I feel that limiting the poll to 2 choices per users is a bad decision. I know your intention is to make a concise list of priorities, but I can guarantee that everyone has more than 2 options to tick.Yay, text! Chris is gonna hate me :'p
The missiles requiring deployment time is a relic of Rollcage. Does it work in GRIP though?
I believe it doesn't and it would benefit the game if the deployment time was significantly shortened, or if missiles were shot straight out the front so that they don't hit overhangs as much anymore.
With the current track design it's already a recurring occurrence that players have to hold a missile for up to 10 seconds despite having an opponent right in front of them. This will only get worse with crazier track designs.
Regarding the current implementation of the EMP, I'll just loosely quote what I dumped on a Skype chat:
Broscar: The problem with EMP is that it's not as (visually) appealing as timewarp.
Broscar: Got hit by a missile? Here's a fancy explosion and the prospect of having to recover quickly to regain your position (challenging the player).
Broscar: Got hit by a timewarp? Enjoy the slow-ass destruction and cars magically standing near still in mid-air.
Broscar: Got hit by an EMP? Your car slows down to a crawl for 8 seconds. Had the misfortune of someone sending a missile after your ass just before the EMP activated? glhf shield deactivated and you just have to helplessly sit there, waiting until it finally hits you.
OnLY: the current EMP just adds so much downtime to the game where barely anything happens
It takes control away from the player. It's not visually interesting. It doesn't do anything exciting; it just slows you down for a long ass time. It's unavoidable.
This hacked-together version to substitute as some sort of ugly catchup implementation is trash and needs to be redesigned.
The cars are slow to accelerate. This helps keeps them in check and prevents the 'infinite tumbling' problem many inexperienced players encountered in Rollcage, as well as adding to the perceived weight of the vehicles, but it also has a very drastic impact on game balance and perceived game speed.
Missiles and bad landings punish the player significantly more at this stage, further exaggerating the spread racers issue. If it takes too long to actively participate in a race again after such an event, then the game is boring/frustrating and discourages the combat part of futuristic combat racing.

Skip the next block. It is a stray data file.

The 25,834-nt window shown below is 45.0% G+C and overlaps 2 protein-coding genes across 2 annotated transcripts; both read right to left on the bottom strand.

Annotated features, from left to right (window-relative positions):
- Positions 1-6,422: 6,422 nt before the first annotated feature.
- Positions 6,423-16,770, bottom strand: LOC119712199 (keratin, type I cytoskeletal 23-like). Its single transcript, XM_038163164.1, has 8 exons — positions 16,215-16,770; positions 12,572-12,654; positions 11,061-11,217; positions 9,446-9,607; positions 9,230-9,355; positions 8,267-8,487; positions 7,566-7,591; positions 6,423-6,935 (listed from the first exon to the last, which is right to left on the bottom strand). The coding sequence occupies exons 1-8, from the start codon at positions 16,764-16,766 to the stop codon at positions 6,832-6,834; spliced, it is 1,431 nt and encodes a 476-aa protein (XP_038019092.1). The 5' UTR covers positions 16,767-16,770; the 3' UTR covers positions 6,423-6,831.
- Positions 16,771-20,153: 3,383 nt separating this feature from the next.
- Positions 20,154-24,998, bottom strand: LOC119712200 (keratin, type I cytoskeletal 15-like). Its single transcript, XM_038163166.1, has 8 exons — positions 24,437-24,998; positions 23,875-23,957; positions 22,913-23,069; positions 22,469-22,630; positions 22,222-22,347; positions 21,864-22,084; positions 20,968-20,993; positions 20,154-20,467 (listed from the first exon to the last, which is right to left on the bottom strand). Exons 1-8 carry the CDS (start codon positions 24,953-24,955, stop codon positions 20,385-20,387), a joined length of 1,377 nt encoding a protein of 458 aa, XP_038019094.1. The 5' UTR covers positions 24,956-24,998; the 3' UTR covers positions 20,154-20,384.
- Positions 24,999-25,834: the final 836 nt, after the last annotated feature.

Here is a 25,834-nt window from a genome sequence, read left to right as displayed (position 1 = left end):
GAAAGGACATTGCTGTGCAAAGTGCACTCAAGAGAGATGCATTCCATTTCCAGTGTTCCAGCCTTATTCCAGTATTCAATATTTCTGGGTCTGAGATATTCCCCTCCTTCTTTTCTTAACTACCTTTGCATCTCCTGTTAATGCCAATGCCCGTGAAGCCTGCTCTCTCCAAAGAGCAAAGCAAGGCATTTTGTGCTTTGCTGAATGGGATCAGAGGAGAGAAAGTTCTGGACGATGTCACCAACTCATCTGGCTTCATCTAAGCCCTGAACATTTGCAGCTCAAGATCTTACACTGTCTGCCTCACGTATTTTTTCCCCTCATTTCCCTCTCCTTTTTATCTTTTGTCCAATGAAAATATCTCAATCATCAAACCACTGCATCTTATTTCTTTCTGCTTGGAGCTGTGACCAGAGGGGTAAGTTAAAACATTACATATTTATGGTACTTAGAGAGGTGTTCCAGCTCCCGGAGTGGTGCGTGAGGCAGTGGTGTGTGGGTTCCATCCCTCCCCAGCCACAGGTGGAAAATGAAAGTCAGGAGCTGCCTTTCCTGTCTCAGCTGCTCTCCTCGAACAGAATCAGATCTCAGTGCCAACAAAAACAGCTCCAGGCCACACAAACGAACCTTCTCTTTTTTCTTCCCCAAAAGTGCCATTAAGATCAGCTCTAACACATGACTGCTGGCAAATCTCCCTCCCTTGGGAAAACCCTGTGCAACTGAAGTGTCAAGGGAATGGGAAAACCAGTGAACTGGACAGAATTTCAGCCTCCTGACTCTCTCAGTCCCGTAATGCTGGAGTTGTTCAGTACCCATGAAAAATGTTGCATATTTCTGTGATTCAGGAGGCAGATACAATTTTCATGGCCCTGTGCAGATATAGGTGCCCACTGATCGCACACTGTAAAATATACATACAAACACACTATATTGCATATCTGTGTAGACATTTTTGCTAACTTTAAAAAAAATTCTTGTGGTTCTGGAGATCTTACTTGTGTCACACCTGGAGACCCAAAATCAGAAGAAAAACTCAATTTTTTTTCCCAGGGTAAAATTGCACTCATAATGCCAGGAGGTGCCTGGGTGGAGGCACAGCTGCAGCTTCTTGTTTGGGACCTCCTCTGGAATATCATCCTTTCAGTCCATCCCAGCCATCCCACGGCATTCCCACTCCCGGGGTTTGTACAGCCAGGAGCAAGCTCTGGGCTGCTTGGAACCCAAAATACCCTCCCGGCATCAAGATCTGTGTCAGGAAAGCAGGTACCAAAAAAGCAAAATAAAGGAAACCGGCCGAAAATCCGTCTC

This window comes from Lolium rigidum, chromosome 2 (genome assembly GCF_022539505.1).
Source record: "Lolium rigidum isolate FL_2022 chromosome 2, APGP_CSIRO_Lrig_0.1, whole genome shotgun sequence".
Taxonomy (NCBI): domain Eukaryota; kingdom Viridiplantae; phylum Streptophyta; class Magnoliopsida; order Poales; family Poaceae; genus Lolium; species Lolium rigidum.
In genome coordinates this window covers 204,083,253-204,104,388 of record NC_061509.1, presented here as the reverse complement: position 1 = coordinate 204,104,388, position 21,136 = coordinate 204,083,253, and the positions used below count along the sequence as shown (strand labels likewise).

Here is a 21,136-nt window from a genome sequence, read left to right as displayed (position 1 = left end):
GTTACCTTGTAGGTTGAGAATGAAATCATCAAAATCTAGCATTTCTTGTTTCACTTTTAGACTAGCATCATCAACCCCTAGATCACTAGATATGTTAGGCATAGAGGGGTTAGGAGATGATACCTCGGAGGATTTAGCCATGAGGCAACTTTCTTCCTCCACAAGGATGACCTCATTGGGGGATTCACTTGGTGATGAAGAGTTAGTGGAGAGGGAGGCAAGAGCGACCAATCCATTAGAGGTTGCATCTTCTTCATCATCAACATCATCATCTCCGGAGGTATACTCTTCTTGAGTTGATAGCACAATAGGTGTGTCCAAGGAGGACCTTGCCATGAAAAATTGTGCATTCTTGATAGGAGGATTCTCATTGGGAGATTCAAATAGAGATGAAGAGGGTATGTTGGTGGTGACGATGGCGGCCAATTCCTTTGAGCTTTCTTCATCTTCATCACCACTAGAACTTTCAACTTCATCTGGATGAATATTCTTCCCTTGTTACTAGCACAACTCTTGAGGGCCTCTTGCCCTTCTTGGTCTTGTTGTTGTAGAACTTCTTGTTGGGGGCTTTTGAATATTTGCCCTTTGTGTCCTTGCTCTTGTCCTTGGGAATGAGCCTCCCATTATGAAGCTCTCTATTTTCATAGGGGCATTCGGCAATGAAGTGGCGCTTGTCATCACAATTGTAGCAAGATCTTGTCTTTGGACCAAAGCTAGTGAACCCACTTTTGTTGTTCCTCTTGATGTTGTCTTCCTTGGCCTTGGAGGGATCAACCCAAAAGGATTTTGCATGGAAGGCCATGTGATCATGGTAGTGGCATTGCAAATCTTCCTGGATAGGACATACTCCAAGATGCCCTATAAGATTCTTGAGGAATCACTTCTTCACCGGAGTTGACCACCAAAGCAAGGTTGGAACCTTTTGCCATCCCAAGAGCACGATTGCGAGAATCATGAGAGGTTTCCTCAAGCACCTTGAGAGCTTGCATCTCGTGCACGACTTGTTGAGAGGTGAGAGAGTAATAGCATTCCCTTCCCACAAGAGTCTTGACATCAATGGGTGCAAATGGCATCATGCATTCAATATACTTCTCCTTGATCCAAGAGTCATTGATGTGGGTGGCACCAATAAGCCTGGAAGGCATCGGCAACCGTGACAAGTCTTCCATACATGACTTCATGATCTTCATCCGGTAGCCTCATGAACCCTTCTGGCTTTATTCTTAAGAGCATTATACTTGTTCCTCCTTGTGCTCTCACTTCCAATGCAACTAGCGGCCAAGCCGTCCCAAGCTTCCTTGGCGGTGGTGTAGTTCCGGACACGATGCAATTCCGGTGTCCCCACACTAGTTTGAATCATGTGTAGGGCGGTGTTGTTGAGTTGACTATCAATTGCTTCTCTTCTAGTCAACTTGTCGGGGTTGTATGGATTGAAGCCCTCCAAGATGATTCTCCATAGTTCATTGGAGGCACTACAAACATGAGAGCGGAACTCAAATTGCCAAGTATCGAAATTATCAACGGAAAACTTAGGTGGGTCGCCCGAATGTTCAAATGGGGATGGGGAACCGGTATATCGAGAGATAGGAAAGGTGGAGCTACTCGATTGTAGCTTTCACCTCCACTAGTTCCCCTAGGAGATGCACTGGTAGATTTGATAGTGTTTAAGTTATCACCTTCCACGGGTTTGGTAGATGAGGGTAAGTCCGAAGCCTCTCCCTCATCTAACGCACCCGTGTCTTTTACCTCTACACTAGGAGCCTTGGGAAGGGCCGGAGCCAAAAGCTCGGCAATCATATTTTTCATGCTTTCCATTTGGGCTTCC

It doesn't have to match Rollcage's ridiculous(ly glorious) neo-mode, but I do feel that this relatively slow acceleration harms the game.
This downforce on barriers problem mentioned in the polls is a two-part problem. This is probably result of my earlier complaint.
The barriers are completely vertical, making it difficult to return your car to a horizontal position when you stick to 'em in a bad turn.
I feel that blaming this on downforce does injustice to the problem and the impact it has on the game. The barriers line the outside curve of a corner, thus centrifugal force will always force the car onto them. If you try to mitigate that with code by bouncing cars off of the barriers, it could put the player in an even worse position to recover from. I also feel that it doesn't benefit a game centered around the mechanic of driving on walls.
Having the barriers curve at the bottom, thus allowing players to recover to a horizontal plane by themselves, is a solid mechanic often used in the track design of Rollcage. You could also place the barriers diagonally, though the current driving physics dislike that.
Alternatively, this might be a completely moot point once the cars behave better/braking is made stronger/the turn radius of cars is decreased or if a bouncing off implementation actually works out.
As of right, this is one issue that can be put low on the list of priorities, but it's one that has to be addressed sometime in the future. Either way, it's something to keep in mind with the design of future tracks; the barriers in their current implementation are not an adequate solution for tight corners following high speed sections.
The fade-out time after using a pickup can be shortened a bit. It shouldn't be instant, but this dreadfully slow fade-out doesn't fit in a fast racer. Every little bit for perceived speed helps.